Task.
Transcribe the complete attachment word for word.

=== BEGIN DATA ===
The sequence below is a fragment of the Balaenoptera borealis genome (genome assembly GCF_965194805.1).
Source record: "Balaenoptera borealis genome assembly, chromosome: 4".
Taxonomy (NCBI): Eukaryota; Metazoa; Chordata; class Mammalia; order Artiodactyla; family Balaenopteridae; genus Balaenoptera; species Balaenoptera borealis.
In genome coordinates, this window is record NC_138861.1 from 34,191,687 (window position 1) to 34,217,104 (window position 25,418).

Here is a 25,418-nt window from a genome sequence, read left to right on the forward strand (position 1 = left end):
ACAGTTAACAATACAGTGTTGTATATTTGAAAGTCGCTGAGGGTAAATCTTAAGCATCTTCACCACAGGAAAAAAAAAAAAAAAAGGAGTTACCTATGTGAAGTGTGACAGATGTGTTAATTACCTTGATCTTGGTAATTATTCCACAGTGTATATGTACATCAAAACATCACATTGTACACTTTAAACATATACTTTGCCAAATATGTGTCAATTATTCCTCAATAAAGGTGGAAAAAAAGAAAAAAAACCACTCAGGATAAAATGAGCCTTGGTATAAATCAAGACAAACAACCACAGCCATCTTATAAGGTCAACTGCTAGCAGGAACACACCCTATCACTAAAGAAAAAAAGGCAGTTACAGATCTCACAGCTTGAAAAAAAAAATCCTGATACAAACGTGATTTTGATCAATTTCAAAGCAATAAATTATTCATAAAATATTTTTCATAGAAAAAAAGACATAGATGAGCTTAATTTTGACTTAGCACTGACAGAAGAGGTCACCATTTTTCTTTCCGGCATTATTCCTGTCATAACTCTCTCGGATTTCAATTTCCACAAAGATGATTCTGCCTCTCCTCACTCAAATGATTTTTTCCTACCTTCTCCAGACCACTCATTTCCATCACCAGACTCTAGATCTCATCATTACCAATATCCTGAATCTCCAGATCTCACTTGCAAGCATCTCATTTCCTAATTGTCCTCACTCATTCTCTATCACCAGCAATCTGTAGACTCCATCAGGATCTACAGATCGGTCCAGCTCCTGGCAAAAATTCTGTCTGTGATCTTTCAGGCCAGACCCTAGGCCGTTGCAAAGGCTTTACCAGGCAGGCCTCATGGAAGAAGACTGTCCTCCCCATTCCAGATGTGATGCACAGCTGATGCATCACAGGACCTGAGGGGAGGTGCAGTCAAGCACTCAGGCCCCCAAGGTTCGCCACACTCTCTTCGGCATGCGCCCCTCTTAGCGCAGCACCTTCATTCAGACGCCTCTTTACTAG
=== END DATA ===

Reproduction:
The sequence below is a fragment of the Balaenoptera borealis genome (genome assembly GCF_965194805.1).
Source record: "Balaenoptera borealis genome assembly, chromosome: 4".
Taxonomy (NCBI): Eukaryota; Metazoa; Chordata; class Mammalia; order Artiodactyla; family Balaenopteridae; genus Balaenoptera; species Balaenoptera borealis.
In genome coordinates, this window is record NC_138861.1 from 34,191,687 (window position 1) to 34,217,104 (window position 25,418).

Here is a 25,418-nt window from a genome sequence, read left to right on the forward strand (position 1 = left end):
ACAGTTAACAATACAGTGTTGTATATTTGAAAGTCGCTGAGGGTAAATCTTAAGCATCTTCACCACAGGAAAAAAAAAAAAAAAAGGAGTTACCTATGTGAAGTGTGACAGATGTGTTAATTACCTTGATCTTGGTAATTATTCCACAGTGTATATGTACATCAAAACATCACATTGTACACTTTAAACATATACTTTGCCAAATATGTGTCAATTATTCCTCAATAAAGGTGGAAAAAAAGAAAAAAAACCACTCAGGATAAAATGAGCCTTGGTATAAATCAAGACAAACAACCACAGCCATCTTATAAGGTCAACTGCTAGCAGGAACACACCCTATCACTAAAGAAAAAAAGGCAGTTACAGATCTCACAGCTTGAAAAAAAAAATCCTGATACAAACGTGATTTTGATCAATTTCAAAGCAATAAATTATTCATAAAATATTTTTCATAGAAAAAAAGACATAGATGAGCTTAATTTTGACTTAGCACTGACAGAAGAGGTCACCATTTTTCTTTCCGGCATTATTCCTGTCATAACTCTCTCGGATTTCAATTTCCACAAAGATGATTCTGCCTCTCCTCACTCAAATGATTTTTTCCTACCTTCTCCAGACCACTCATTTCCATCACCAGACTCTAGATCTCATCATTACCAATATCCTGAATCTCCAGATCTCACTTGCAAGCATCTCATTTCCTAATTGTCCTCACTCATTCTCTATCACCAGCAATCTGTAGACTCCATCAGGATCTACAGATCGGTCCAGCTCCTGGCAAAAATTCTGTCTGTGATCTTTCAGGCCAGACCCTAGGCCGTTGCAAAGGCTTTACCAGGCAGGCCTCATGGAAGAAGACTGTCCTCCCCATTCCAGATGTGATGCACAGCTGATGCATCACAGGACCTGAGGGGAGGTGCAGTCAAGCACTCAGGCCCCCAAGGTTCGCCACACTCTCTTCGGCATGCGCCCCTCTTAGCGCAGCACCTTCATTCAGACGCCTCTTTACTAG